A. that the Council reject the 1999 application on the grounds (1) that it did not provide for a complete bypass and (2) that it proposed housing development in a location which had not been allocated in the Local Plan and which was poorly related to the remainder of the village and services within it; and
B. that the Council seek to secure a proportion of affordable housing based upon housing needs, as part of a section 106 Agreement.
At the meeting of the Planning Committee held that day (6 October 1999) the recommendations in the report were adopted.
On 8 October 1999 a special meeting of the Council was held to assess the representations received concerning the draft Local Plan. In evidence is a tabulated document in which the various representations are recorded, together with, against each representation, the Council's assessment of the representation and any recommendation for a change in the Plan in the light of the representation.
One such representation was to the effect that the Plan should include provision for affordable housing for local people on the Longstanton site. Complaint was made that the Plan made provision for affordable housing in relation to other, smaller, sites, and that it was inequitable that the Longstanton site should be treated differently. The document records the Council's assessment of this representation in the following terms (so far as material):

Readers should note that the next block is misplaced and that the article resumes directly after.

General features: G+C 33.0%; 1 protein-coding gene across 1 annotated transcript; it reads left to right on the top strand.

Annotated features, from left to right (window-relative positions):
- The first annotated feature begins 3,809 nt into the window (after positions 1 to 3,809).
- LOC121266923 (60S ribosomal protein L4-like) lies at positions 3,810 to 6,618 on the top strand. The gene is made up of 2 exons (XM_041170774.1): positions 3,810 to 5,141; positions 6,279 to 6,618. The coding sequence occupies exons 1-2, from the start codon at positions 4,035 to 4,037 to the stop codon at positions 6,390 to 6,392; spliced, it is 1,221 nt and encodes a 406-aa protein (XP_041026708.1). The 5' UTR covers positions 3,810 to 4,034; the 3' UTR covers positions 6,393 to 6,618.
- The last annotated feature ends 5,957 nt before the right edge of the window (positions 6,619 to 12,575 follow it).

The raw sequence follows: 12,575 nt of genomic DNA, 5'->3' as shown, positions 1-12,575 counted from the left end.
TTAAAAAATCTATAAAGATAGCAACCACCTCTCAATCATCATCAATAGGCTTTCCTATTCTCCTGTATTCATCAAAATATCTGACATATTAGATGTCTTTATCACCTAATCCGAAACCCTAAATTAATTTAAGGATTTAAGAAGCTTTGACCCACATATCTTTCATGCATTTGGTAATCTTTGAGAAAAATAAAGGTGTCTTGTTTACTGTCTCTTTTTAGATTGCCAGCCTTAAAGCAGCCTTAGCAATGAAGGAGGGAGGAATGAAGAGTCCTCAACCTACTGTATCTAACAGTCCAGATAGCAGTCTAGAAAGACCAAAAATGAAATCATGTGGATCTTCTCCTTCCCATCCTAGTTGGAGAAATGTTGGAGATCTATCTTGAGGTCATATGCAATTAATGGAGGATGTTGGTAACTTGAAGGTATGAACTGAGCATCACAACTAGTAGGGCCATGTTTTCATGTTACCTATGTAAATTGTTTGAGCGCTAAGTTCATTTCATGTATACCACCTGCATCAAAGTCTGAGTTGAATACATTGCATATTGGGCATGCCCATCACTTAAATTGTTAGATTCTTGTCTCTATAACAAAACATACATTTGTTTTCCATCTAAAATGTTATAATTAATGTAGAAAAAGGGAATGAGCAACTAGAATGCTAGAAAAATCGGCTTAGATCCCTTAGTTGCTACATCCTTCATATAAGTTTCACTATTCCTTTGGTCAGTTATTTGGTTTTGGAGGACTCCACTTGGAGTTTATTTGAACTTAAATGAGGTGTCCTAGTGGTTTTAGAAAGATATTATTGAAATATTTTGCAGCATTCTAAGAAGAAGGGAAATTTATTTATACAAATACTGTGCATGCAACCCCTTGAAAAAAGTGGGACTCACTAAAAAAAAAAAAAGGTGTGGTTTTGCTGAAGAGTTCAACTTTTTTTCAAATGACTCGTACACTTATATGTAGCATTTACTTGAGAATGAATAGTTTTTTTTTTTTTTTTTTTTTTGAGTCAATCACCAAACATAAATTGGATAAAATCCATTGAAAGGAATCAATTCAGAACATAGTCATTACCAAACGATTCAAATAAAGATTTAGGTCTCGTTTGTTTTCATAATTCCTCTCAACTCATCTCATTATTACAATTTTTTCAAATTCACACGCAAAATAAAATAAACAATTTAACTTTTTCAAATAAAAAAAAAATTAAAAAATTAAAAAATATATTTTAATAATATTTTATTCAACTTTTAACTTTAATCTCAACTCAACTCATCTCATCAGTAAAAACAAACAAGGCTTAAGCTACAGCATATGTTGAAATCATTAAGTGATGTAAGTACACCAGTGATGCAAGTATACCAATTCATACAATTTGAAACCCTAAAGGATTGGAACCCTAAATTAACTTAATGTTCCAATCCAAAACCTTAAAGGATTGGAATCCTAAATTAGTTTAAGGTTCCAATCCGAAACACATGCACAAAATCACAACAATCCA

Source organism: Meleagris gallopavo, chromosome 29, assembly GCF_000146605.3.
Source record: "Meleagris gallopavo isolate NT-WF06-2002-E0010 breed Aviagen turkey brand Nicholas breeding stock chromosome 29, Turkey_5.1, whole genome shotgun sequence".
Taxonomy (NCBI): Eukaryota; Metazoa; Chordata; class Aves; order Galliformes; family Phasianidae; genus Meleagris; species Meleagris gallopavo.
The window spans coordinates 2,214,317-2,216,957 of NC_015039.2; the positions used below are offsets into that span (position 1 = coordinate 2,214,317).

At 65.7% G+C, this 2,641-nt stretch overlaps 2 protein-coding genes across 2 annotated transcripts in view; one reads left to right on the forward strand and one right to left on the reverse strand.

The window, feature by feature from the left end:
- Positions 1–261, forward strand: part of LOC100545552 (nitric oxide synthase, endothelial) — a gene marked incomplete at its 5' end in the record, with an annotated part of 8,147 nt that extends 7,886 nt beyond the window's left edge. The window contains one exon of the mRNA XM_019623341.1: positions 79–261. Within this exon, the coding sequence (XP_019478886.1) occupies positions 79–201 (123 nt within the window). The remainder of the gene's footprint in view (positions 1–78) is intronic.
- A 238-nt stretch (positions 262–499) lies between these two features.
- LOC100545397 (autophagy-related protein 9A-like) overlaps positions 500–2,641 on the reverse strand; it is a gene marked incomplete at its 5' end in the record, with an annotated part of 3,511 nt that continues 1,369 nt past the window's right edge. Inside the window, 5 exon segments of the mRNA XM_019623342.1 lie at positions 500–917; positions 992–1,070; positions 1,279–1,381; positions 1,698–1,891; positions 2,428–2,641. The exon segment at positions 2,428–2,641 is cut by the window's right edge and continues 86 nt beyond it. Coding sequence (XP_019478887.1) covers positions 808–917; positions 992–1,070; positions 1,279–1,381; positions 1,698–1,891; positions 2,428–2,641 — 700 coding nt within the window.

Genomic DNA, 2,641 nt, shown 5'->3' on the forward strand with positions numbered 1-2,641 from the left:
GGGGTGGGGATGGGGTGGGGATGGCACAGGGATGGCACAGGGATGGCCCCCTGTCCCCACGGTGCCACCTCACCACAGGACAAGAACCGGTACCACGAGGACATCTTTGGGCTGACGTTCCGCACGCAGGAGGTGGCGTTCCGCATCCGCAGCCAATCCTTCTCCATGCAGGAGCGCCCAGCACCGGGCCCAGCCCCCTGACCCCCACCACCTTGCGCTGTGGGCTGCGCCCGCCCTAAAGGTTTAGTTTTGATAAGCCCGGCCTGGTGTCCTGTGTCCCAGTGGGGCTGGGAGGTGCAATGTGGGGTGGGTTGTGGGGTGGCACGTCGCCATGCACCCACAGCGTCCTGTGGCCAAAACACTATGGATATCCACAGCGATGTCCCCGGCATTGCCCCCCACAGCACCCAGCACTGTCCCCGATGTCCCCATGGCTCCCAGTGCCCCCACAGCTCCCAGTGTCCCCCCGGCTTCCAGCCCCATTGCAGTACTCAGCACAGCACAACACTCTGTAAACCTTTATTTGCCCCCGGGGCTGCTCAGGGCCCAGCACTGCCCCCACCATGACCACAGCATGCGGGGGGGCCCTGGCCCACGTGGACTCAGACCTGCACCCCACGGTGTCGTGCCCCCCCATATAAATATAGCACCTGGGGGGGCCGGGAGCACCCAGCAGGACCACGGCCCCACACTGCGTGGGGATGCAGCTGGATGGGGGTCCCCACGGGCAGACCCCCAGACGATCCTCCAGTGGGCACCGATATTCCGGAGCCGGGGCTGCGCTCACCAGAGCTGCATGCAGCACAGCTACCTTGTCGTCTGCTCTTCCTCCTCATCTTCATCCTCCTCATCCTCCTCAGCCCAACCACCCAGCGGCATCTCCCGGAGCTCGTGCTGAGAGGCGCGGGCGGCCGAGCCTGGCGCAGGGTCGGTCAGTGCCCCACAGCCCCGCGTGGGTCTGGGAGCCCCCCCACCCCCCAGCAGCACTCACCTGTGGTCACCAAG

The scale of development proposed is dependent upon the provision of a development related bypass. The District Council has resolved to grant planning permission in respect of a 1995 application [a reference to the 1995 resolution] without the need for affordable housing. However, it would be appropriate to consider whether this provision should be sought from this site if any subsequent planning application were to be submitted ..... Such a provision would be subject to negotiation with the applicant...."